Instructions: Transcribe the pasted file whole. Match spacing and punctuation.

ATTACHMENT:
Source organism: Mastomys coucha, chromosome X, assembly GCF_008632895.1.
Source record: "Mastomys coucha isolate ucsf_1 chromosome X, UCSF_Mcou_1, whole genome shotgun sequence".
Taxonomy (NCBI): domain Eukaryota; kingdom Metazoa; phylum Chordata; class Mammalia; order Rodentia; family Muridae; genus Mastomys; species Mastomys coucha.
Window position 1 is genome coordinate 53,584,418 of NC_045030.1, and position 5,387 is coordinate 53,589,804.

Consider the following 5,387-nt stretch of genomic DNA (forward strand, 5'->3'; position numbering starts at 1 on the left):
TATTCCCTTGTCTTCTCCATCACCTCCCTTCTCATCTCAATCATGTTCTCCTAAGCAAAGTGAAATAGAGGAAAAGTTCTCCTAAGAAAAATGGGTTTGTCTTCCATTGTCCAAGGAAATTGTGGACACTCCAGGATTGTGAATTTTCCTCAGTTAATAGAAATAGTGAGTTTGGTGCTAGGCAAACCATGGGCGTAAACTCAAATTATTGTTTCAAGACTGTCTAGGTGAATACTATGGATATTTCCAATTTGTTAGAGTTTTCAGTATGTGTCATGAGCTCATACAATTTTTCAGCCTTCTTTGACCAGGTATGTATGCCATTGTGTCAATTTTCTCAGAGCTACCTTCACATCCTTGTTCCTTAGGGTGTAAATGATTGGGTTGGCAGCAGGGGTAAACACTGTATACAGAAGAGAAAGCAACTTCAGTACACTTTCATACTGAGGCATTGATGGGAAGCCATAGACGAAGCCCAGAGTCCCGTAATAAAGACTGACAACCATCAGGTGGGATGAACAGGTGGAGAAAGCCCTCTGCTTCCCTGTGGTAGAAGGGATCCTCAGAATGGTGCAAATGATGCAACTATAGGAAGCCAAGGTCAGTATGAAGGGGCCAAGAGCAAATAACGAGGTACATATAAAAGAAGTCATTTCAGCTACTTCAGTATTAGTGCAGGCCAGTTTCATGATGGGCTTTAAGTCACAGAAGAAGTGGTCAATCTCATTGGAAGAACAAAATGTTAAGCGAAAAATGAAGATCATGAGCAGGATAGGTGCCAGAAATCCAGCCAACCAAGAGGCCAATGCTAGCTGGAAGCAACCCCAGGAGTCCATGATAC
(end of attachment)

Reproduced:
Source organism: Mastomys coucha, chromosome X, assembly GCF_008632895.1.
Source record: "Mastomys coucha isolate ucsf_1 chromosome X, UCSF_Mcou_1, whole genome shotgun sequence".
Taxonomy (NCBI): domain Eukaryota; kingdom Metazoa; phylum Chordata; class Mammalia; order Rodentia; family Muridae; genus Mastomys; species Mastomys coucha.
Window position 1 is genome coordinate 53,584,418 of NC_045030.1, and position 5,387 is coordinate 53,589,804.

Consider the following 5,387-nt stretch of genomic DNA (forward strand, 5'->3'; position numbering starts at 1 on the left):
TATTCCCTTGTCTTCTCCATCACCTCCCTTCTCATCTCAATCATGTTCTCCTAAGCAAAGTGAAATAGAGGAAAAGTTCTCCTAAGAAAAATGGGTTTGTCTTCCATTGTCCAAGGAAATTGTGGACACTCCAGGATTGTGAATTTTCCTCAGTTAATAGAAATAGTGAGTTTGGTGCTAGGCAAACCATGGGCGTAAACTCAAATTATTGTTTCAAGACTGTCTAGGTGAATACTATGGATATTTCCAATTTGTTAGAGTTTTCAGTATGTGTCATGAGCTCATACAATTTTTCAGCCTTCTTTGACCAGGTATGTATGCCATTGTGTCAATTTTCTCAGAGCTACCTTCACATCCTTGTTCCTTAGGGTGTAAATGATTGGGTTGGCAGCAGGGGTAAACACTGTATACAGAAGAGAAAGCAACTTCAGTACACTTTCATACTGAGGCATTGATGGGAAGCCATAGACGAAGCCCAGAGTCCCGTAATAAAGACTGACAACCATCAGGTGGGATGAACAGGTGGAGAAAGCCCTCTGCTTCCCTGTGGTAGAAGGGATCCTCAGAATGGTGCAAATGATGCAACTATAGGAAGCCAAGGTCAGTATGAAGGGGCCAAGAGCAAATAACGAGGTACATATAAAAGAAGTCATTTCAGCTACTTCAGTATTAGTGCAGGCCAGTTTCATGATGGGCTTTAAGTCACAGAAGAAGTGGTCAATCTCATTGGAAGAACAAAATGTTAAGCGAAAAATGAAGATCATGAGCAGGATAGGTGCCAGAAATCCAGCCAACCAAGAGGCCAATGCTAGCTGGAAGCAACCCCAGGAGTCCATGATAC